Iran now commands a force of around 25,000 Shiite Muslim terrorists in Syria, mostly made up of recruits from Afghanistan and Pakistan, the former head of Israel’s domestic intelligence agency has told a visiting Swiss delegation.
Avi Dichter, chair of the Knesset Foreign Affairs and Defense Committee, told members of the Swiss parliament the Iranian-backed force was focused on fighting Sunni rebels opposed to Syrian President Bashar al-Assad, not Islamic State.
“This is a foreign legion of some 25,000 terrorists, most of whom have come from Afghanistan and Pakistan,” Dichter told the delegation during the briefing on Wednesday, according to details provided by his office. “They are fighting in Syria only against the rebels and not against IS.”
It was not clear what the source of Dichter’s information was, but he receives intelligence briefings in his role.
In Syria, Iran also has the support of Hezbollah, which has long experience in the region, particularly against Israel. It is not clear how many Hezbollah fighters are in Syria, but Dichter said 1,600 had been killed.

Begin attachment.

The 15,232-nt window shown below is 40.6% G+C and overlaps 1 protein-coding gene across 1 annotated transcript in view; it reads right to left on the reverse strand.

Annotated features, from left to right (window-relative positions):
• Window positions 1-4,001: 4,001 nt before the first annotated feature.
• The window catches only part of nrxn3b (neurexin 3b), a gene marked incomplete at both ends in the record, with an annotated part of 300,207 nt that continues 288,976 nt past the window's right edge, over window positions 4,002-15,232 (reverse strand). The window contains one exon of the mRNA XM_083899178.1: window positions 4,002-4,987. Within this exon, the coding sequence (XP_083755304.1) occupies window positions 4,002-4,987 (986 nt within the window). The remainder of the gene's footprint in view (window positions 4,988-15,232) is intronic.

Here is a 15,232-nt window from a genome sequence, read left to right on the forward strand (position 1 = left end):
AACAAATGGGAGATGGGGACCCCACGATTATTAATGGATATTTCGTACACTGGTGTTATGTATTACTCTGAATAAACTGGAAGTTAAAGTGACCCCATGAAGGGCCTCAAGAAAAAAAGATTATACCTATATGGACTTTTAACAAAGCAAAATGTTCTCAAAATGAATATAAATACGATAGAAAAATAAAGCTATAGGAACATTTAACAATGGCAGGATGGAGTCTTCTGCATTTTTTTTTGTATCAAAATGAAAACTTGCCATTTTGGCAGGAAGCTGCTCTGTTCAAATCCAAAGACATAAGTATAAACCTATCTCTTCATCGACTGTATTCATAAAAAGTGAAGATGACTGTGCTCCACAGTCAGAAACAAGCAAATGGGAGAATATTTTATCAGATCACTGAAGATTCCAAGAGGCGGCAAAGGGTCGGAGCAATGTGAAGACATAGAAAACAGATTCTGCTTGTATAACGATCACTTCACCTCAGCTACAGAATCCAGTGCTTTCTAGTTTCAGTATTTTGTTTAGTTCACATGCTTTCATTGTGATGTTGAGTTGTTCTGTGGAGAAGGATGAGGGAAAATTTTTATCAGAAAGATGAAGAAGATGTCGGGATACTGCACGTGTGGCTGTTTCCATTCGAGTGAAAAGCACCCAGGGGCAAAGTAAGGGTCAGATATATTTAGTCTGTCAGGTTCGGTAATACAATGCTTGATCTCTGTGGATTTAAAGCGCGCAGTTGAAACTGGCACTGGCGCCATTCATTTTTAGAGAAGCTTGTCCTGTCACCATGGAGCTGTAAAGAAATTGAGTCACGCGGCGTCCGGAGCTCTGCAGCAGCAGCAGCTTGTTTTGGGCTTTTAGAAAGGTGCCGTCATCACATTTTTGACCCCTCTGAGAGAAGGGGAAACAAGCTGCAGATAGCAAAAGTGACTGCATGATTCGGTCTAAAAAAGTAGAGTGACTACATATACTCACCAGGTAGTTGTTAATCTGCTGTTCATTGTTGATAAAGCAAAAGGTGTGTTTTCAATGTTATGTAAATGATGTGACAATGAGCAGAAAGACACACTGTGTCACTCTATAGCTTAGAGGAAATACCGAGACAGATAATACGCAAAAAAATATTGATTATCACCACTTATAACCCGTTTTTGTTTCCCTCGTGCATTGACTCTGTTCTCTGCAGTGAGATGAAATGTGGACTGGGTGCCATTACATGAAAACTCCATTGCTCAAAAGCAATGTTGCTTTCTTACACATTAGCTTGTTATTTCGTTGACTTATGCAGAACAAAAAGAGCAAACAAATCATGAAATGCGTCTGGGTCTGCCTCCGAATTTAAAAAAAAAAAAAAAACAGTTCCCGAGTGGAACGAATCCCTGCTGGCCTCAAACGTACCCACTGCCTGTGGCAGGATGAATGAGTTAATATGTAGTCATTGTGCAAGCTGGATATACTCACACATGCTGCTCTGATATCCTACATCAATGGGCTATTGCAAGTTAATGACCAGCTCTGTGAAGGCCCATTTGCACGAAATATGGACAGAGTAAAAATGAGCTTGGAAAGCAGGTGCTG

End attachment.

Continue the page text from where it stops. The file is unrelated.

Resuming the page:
“The Iranians enlisted Hezbollah … to fight in Syria because the Iranian army is better suited to fight as an army against another army, while the Hezbollah terrorists are adept at fighting against terror groups,” he said.
“The fighting has made (Hezbollah) a better fighting force and more adept in conventional military warfare.”
The briefing covered the fallout from the conflict, including the flow of migrants and refugees to Europe. Dichter cautioned that European states should not be naive about who was attempting to enter their borders.
Dichter told the delegation that Iran’s “dream” was to rule the Islamic holy sites of Mecca and Medina in Saudi Arabia.
“Everybody should ask themselves why the Iranians are building missiles with a range of 1,200 miles, twice the distance (from their territory) to Israel,” he said.
“Egypt is also within their range, as is Saudi Arabia. Two thousands years ago, Iran was an empire and now it wants to recreate that.”
Echoing a common refrain from center- and right-wing Israeli lawmakers, Dichter said that was why Israel was convinced Iran had not abandoned its nuclear aspirations but only put them on hold, playing a long game against the West.